Many of us reading this article witnessed Rafael Nadal defeat Dominic Thiem to win his 17th Grand Slam in the 2018 French Open finals. He further established his dominance as the greatest clay court player ever with 11 French Open titles.
The real question is: What is the story behind the score? How did he do it? What is it that Nadal brings to the court, whether he wins or loses, which makes him so difficult to play? Many of us would agree that in addition to his immense talent, it’s the mental component.
Nadal is a true warrior. I often refer to the mental game as the glue that holds everything together. So what is this glue? And how can you get some? I call it, Rafa’s “More.” He brings who he is as a person to what he does as an athlete, then “More” happens. In fact, with Rafa and all the greats, the mental side and talent/skill side are intertwined like a braid. The tennis player and the person are inseparable from each other, just like the hardware and software. You could say similarly how Superman and Clark Kent are one and the same.
In this article, I will touch on key attributes that make up Rafa’s “More.” In my upcoming book, More Than an Athlete: The Story Behind the Score, I will delve deeper into this topic. Today, we will explore the intangible elements that he brings to the court, which make him so feared and difficult to compete against. Those things that are actually tangible, specific to him, as well as what makes him tick.
This is what I call Rafa’s “More.”
Playing with spirit is when a player plays because he is passionate about the game and being the best he/she can be. In a well-known Rafa quote, he says, “The glory is being happy … not winning here or there. The glory is enjoying practicing, enjoying each day, enjoying to work hard, trying to be a better player than before.” Rafa brings a tremendous amount of spirit to the court. By this, I am referring to the endless energy he exudes. Anyone watching him play can see and “feel” the energy of his game that starts from the beginning of the match … when he bounces around like a boxer getting ready for a championship bout. Further into the match, his boundless energy and intensity is seen with his resilience and ability to adapt and adjust to whatever the situation and score.
How a player handles his or her personal story is key to playing at the top of your ability. Personal crisis, injuries, wins, losses and the like can inexorably impact a player’s game. Life on and off the court is like riding a wave, each player has a unique journey and process. While many remember Nadal as always being the top, he has had many ups and downs both on and off the court. Back in 2009, he spoke about how his parent’s divorce had an impact on his game. Think back to when he slumped in 2016 and many thought he would never come back. He has had injury issues, most recently, defaulting in the quarterfinals of the 2018 Australian Open. These issues are specific to Rafa, they make up his roots. He had to work through them in order to come back strong. Ultimately, all issues contributed to his ability to manage adversity and garner what seems like an unending range of resiliency. The fruits are a result of the roots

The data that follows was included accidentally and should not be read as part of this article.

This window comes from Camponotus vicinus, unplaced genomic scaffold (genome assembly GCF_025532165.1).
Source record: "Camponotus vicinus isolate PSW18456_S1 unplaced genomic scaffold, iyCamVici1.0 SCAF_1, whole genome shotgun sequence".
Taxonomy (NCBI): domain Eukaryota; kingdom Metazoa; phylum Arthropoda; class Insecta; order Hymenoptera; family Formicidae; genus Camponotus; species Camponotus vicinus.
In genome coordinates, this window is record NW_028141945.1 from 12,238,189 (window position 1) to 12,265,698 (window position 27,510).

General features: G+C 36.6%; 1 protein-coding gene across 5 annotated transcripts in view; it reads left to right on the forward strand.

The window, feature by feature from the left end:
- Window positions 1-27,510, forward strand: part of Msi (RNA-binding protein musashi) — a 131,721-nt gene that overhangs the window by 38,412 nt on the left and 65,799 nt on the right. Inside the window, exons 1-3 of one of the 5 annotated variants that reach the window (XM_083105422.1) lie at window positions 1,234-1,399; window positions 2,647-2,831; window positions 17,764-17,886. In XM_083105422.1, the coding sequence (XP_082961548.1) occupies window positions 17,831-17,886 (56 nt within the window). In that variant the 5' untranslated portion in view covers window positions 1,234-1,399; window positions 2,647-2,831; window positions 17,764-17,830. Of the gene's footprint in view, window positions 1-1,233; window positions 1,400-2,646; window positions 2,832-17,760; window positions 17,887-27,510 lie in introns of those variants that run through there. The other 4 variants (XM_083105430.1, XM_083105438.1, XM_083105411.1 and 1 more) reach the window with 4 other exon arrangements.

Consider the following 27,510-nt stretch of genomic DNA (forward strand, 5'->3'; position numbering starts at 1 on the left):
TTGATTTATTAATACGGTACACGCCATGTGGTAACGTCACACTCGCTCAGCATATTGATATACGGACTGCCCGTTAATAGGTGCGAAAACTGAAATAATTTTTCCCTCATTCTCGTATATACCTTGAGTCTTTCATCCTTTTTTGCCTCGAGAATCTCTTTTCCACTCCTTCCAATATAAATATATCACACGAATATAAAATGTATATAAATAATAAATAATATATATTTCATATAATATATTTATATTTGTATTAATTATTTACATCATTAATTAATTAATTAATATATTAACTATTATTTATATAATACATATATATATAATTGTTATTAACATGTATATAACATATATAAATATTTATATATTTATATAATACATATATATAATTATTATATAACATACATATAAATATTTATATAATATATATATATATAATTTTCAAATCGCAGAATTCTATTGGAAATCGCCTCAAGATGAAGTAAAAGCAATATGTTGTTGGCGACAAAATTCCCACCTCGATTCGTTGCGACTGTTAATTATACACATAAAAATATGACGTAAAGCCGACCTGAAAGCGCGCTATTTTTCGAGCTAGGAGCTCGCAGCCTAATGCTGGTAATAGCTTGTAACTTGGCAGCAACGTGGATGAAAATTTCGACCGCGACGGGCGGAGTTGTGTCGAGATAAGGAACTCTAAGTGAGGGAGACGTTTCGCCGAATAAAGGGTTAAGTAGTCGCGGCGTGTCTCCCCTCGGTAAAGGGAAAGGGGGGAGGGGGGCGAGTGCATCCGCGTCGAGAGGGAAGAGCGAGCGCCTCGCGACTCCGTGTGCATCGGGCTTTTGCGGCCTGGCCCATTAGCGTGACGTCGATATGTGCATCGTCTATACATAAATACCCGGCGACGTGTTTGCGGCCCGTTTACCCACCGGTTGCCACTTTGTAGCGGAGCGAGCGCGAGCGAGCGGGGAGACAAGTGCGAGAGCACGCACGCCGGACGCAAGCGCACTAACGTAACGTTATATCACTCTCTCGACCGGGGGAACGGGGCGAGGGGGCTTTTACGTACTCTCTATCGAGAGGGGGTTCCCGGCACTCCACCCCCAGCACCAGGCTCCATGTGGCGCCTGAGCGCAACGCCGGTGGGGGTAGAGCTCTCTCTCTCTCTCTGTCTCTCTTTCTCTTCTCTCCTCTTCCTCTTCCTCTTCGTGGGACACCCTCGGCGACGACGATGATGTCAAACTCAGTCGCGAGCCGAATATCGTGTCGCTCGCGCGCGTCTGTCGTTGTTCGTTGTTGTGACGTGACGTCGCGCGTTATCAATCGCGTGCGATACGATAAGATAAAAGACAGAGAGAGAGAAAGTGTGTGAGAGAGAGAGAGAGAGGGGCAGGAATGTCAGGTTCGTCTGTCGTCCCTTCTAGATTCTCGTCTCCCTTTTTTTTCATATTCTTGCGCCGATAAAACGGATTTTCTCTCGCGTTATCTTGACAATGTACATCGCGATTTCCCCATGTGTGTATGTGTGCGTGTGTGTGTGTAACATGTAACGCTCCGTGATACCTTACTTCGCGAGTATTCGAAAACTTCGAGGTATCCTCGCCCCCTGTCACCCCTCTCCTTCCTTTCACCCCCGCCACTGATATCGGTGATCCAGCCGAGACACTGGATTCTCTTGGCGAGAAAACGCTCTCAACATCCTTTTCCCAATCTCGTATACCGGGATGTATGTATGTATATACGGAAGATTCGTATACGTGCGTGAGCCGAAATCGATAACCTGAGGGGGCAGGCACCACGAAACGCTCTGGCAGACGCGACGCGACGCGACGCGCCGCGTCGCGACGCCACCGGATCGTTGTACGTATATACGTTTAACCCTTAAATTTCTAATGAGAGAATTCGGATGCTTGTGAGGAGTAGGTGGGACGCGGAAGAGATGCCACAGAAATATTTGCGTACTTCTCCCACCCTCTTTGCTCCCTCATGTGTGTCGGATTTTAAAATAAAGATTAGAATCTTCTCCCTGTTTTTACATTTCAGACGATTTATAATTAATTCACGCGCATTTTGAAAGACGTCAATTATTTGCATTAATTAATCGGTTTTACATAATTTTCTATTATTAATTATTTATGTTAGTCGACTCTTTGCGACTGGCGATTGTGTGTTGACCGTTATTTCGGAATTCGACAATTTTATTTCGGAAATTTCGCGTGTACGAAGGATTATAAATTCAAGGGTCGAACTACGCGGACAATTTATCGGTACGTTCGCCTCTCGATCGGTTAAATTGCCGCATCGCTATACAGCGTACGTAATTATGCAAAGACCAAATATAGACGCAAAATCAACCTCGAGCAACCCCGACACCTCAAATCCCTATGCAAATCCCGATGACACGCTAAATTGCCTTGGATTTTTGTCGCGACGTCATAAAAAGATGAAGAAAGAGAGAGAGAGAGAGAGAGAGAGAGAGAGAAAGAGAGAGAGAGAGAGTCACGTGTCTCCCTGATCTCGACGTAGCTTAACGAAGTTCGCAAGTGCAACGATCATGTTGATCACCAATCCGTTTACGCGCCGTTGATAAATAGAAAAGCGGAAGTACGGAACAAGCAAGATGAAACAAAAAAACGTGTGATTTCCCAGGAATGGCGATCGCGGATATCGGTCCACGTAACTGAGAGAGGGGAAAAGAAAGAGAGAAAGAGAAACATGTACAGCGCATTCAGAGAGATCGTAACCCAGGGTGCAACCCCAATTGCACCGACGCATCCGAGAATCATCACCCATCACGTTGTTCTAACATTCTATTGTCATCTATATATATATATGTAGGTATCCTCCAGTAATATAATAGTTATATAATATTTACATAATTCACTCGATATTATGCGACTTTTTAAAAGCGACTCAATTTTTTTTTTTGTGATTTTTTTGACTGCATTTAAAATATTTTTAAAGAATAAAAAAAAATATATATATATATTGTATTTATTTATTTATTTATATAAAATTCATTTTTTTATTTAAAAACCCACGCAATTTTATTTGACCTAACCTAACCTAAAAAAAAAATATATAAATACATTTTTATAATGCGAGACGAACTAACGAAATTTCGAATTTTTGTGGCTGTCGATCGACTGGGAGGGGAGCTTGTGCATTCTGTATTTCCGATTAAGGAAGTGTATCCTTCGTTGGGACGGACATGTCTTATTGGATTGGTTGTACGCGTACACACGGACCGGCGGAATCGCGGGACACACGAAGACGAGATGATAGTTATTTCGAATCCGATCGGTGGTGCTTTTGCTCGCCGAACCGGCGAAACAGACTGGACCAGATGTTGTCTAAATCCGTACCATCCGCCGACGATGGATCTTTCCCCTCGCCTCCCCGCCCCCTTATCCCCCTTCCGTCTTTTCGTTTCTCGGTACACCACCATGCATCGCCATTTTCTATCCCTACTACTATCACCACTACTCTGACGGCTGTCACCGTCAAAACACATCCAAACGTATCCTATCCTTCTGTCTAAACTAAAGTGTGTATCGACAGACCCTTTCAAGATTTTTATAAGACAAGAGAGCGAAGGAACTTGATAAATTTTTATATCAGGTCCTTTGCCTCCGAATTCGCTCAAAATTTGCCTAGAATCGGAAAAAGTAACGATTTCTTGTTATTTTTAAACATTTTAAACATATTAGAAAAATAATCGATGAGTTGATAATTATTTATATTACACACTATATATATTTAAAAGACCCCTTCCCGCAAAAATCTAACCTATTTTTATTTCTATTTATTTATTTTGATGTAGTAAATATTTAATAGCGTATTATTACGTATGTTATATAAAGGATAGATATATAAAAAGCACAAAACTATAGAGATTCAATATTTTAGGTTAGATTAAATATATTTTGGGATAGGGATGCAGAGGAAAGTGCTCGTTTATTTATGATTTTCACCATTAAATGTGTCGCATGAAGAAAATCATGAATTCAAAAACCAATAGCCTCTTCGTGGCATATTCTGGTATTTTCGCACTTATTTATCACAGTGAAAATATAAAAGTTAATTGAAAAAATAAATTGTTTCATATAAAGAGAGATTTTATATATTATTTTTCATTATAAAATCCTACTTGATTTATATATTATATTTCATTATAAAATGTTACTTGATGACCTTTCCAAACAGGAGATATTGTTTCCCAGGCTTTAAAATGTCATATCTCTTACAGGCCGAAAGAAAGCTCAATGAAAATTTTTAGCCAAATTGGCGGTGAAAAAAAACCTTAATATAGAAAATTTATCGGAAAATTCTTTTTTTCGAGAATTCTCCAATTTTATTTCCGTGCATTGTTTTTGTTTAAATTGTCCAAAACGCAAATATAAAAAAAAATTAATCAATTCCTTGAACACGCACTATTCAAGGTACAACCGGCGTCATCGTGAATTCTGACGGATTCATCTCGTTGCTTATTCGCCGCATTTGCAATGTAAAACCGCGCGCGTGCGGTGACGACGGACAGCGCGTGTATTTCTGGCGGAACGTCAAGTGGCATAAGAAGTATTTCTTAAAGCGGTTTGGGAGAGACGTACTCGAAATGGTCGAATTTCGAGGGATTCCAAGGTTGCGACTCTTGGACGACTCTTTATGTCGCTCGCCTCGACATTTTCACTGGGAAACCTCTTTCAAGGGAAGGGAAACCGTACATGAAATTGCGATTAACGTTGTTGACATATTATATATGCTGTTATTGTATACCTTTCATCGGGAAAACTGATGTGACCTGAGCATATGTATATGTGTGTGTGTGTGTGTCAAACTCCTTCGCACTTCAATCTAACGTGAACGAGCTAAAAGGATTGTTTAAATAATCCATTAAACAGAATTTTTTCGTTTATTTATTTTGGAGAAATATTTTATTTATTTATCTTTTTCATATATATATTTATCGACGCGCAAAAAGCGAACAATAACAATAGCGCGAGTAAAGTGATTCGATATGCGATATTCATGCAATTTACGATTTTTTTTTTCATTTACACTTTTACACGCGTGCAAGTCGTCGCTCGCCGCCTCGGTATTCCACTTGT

Being grounded in the authentic self is extremely important to performance. When we are not trying to be someone else, move like someone else, score like someone else or win like someone else, we can play from a grounded place of strength and flow. No one can argue that Rafa is trying to be someone else on the court. He looks comfortable in his own skin, no matter what he is doing. Many point to how he pulls the fabric of his shorts before every point, or his ritualistic placing of his drinks on the sidelines. Some say OCD, call them what you may, but I believe they are ritualistic releases that make Rafa, Rafa. Further, he has a slow pace, another way for him to stay relaxed and in his zone.
The soul of a player is that ineffable quality that brings solidity to the game. Rafa almost seems to have a Sixth Sense, knowing what is necessary during a certain situation in a match. He has a tremendous amount of trust in his game and self and doesn’t over- try. He stays very much within himself and what he can do, rarely ever going for something too early or outside of his game. Additionally, he has been coached by his Uncle Toni Nadal since he was a child (now Carlos Moya, a childhood mentor), this stability and strong support system has empowered him throughout the years to perform his best, both on and off the court.
Rafa’s unique spirit, story, self and soul are the key ingredients that make him so good. Rafa knows he is trying to be the best version of himself while he is playing his game. From this place, win or lose, he is free to continue to improve and strive to be his best. He is a student of his own “More.”
Rob Polishook, MA, CPC is the founder and director of Inside the Zone Sports Performance Group. As a mental training coach, his focus is on the athlete as a person first and recognizes the strength of being “More” than an Athlete. Through this lens, he is able to help athletes be their best version of themselves both on and off the field. His best selling book Tennis Inside the Zone- 32 mental training workouts for champions is sold nationally and internationally. He has spoken at USTA, USPTA, ITA conferences, and has conducted workshops India, Israel and the Omega Institute. His work has been highlighted in ESPN’s 30 for 30 series, Sports Illustrated , NY Times and other media. Additionally Polishook is an adjunct Professor at Seton Hall University. He may be reached by phone at (973) 723-0314, e-mail firstname.lastname@example.org, or visit www.insidethezone.com.